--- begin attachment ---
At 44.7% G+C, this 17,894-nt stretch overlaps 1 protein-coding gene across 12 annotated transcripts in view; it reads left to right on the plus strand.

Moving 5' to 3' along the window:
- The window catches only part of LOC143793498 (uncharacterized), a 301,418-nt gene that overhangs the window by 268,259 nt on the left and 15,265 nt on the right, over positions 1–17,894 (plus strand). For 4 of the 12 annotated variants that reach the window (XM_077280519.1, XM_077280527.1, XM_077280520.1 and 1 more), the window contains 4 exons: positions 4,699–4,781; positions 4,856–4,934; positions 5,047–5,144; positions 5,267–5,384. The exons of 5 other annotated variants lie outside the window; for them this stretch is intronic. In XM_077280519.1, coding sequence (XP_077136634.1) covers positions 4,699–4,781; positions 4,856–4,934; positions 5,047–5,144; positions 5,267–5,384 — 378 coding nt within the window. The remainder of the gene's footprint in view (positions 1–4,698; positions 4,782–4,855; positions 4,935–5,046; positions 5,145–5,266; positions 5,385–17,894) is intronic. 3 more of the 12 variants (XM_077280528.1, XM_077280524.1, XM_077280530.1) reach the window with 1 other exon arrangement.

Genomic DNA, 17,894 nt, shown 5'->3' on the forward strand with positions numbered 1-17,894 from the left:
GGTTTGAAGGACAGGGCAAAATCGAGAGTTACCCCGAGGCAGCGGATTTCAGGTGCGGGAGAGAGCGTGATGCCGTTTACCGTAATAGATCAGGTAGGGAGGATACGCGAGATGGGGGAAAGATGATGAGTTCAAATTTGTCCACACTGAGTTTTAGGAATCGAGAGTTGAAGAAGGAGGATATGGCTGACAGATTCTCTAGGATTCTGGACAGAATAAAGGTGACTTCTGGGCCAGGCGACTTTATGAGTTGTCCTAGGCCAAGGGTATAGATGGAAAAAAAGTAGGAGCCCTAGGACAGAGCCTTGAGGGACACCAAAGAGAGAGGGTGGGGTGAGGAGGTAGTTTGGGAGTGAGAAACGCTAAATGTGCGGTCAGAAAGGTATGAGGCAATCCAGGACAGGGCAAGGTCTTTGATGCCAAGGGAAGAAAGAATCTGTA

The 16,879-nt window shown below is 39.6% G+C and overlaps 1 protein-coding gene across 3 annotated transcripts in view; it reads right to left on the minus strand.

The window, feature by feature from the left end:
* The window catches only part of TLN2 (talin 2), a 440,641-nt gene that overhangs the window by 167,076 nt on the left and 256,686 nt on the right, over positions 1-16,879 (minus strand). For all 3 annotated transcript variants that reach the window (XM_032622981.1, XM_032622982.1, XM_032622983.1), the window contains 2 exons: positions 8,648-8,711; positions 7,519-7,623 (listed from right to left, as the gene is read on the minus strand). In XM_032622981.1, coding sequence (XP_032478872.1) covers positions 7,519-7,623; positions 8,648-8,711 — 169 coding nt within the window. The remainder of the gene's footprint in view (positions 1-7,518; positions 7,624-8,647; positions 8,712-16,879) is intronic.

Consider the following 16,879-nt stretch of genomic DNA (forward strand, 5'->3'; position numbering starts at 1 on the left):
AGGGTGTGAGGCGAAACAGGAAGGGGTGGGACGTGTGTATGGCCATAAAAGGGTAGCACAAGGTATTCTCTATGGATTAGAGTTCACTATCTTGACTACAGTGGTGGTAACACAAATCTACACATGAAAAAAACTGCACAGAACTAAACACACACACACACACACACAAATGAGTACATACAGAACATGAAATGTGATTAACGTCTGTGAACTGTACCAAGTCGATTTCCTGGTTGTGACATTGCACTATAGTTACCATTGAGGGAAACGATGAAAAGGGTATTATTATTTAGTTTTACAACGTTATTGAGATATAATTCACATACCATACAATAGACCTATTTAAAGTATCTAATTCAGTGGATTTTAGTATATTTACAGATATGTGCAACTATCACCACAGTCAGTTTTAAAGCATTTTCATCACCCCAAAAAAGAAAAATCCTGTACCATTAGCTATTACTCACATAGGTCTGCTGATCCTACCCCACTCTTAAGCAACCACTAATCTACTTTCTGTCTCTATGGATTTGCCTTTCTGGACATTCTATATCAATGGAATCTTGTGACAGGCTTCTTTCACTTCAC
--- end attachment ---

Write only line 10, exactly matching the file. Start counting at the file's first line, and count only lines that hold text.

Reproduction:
AGGGTGTGAGGCGAAACAGGAAGGGGTGGGACGTGTGTATGGCCATAAAAGGGTAGCACAAGGTATTCTCTATGGATTAGAGTTCACTATCTTGACTACAGTGGTGGTAACACAAATCTACACATGAAAAAAACTGCACAGAACTAAACACACACACACACACACACAAATGAGTACATACAGAACATGAAATGTGATTAACGTCTGTGAACTGTACCAAGTCGATTTCCTGGTTGTGACATTGCACTATAGTTACCATTGAGGGAAACGATGAAAAGGGTATTATTATTTAGTTTTACAACGTTATTGAGATATAATTCACATACCATACAATAGACCTATTTAAAGTATCTAATTCAGTGGATTTTAGTATATTTACAGATATGTGCAACTATCACCACAGTCAGTTTTAAAGCATTTTCATCACCCCAAAAAAGAAAAATCCTGTACCATTAGCTATTACTCACATAGGTCTGCTGATCCTACCCCACTCTTAAGCAACCACTAATCTACTTTCTGTCTCTATGGATTTGCCTTTCTGGACATTCTATATCAATGGAATCTTGTGACAGGCTTCTTTCACTTCAC